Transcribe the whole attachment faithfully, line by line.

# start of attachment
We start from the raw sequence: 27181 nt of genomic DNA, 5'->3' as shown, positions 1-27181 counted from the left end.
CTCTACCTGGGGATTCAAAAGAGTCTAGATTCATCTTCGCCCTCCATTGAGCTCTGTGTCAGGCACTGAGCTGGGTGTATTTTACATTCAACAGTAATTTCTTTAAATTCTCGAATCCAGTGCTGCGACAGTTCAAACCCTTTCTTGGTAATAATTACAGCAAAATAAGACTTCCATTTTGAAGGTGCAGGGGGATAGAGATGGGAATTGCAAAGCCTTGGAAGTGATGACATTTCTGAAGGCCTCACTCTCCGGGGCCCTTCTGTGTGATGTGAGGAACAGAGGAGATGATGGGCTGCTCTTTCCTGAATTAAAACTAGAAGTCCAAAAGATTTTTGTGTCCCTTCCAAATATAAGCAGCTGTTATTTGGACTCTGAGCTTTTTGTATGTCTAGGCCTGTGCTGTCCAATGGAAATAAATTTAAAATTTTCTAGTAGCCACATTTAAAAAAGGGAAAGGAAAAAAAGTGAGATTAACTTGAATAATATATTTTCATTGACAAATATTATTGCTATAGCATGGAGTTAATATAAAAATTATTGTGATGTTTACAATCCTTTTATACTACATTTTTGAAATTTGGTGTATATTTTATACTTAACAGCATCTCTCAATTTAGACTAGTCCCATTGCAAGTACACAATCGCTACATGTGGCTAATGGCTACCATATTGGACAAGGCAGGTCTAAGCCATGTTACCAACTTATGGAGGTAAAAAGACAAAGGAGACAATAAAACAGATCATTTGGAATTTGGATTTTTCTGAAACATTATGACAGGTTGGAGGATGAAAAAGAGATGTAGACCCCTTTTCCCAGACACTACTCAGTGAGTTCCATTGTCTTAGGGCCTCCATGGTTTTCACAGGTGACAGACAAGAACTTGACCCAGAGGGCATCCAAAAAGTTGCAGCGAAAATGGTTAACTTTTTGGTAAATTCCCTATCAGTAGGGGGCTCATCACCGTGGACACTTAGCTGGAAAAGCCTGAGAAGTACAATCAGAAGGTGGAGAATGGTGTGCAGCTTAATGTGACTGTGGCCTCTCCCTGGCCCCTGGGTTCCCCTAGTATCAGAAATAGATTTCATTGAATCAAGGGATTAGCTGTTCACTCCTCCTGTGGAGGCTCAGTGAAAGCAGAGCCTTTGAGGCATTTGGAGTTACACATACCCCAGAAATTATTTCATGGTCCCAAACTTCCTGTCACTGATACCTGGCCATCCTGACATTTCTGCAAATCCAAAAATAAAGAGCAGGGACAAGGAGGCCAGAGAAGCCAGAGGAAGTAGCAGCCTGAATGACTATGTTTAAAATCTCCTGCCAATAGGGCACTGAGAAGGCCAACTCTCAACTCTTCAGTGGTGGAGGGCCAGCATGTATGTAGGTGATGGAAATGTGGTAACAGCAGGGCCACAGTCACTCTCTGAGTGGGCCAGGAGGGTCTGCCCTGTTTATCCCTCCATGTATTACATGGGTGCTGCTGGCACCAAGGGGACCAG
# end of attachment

We start from the raw sequence: 27181 nt of genomic DNA, 5'->3' as shown, positions 1-27181 counted from the left end.
CTCTACCTGGGGATTCAAAAGAGTCTAGATTCATCTTCGCCCTCCATTGAGCTCTGTGTCAGGCACTGAGCTGGGTGTATTTTACATTCAACAGTAATTTCTTTAAATTCTCGAATCCAGTGCTGCGACAGTTCAAACCCTTTCTTGGTAATAATTACAGCAAAATAAGACTTCCATTTTGAAGGTGCAGGGGGATAGAGATGGGAATTGCAAAGCCTTGGAAGTGATGACATTTCTGAAGGCCTCACTCTCCGGGGCCCTTCTGTGTGATGTGAGGAACAGAGGAGATGATGGGCTGCTCTTTCCTGAATTAAAACTAGAAGTCCAAAAGATTTTTGTGTCCCTTCCAAATATAAGCAGCTGTTATTTGGACTCTGAGCTTTTTGTATGTCTAGGCCTGTGCTGTCCAATGGAAATAAATTTAAAATTTTCTAGTAGCCACATTTAAAAAAGGGAAAGGAAAAAAAGTGAGATTAACTTGAATAATATATTTTCATTGACAAATATTATTGCTATAGCATGGAGTTAATATAAAAATTATTGTGATGTTTACAATCCTTTTATACTACATTTTTGAAATTTGGTGTATATTTTATACTTAACAGCATCTCTCAATTTAGACTAGTCCCATTGCAAGTACACAATCGCTACATGTGGCTAATGGCTACCATATTGGACAAGGCAGGTCTAAGCCATGTTACCAACTTATGGAGGTAAAAAGACAAAGGAGACAATAAAACAGATCATTTGGAATTTGGATTTTTCTGAAACATTATGACAGGTTGGAGGATGAAAAAGAGATGTAGACCCCTTTTCCCAGACACTACTCAGTGAGTTCCATTGTCTTAGGGCCTCCATGGTTTTCACAGGTGACAGACAAGAACTTGACCCAGAGGGCATCCAAAAAGTTGCAGCGAAAATGGTTAACTTTTTGGTAAATTCCCTATCAGTAGGGGGCTCATCACCGTGGACACTTAGCTGGAAAAGCCTGAGAAGTACAATCAGAAGGTGGAGAATGGTGTGCAGCTTAATGTGACTGTGGCCTCTCCCTGGCCCCTGGGTTCCCCTAGTATCAGAAATAGATTTCATTGAATCAAGGGATTAGCTGTTCACTCCTCCTGTGGAGGCTCAGTGAAAGCAGAGCCTTTGAGGCATTTGGAGTTACACATACCCCAGAAATTATTTCATGGTCCCAAACTTCCTGTCACTGATACCTGGCCATCCTGACATTTCTGCAAATCCAAAAATAAAGAGCAGGGACAAGGAGGCCAGAGAAGCCAGAGGAAGTAGCAGCCTGAATGACTATGTTTAAAATCTCCTGCCAATAGGGCACTGAGAAGGCCAACTCTCAACTCTTCAGTGGTGGAGGGCCAGCATGTATGTAGGTGATGGAAATGTGGTAACAGCAGGGCCACAGTCACTCTCTGAGTGGGCCAGGAGGGTCTGCCCTGTTTATCCCTCCATGTATTACATGGGTGCTGCTGGCACCAAGGGGACCAG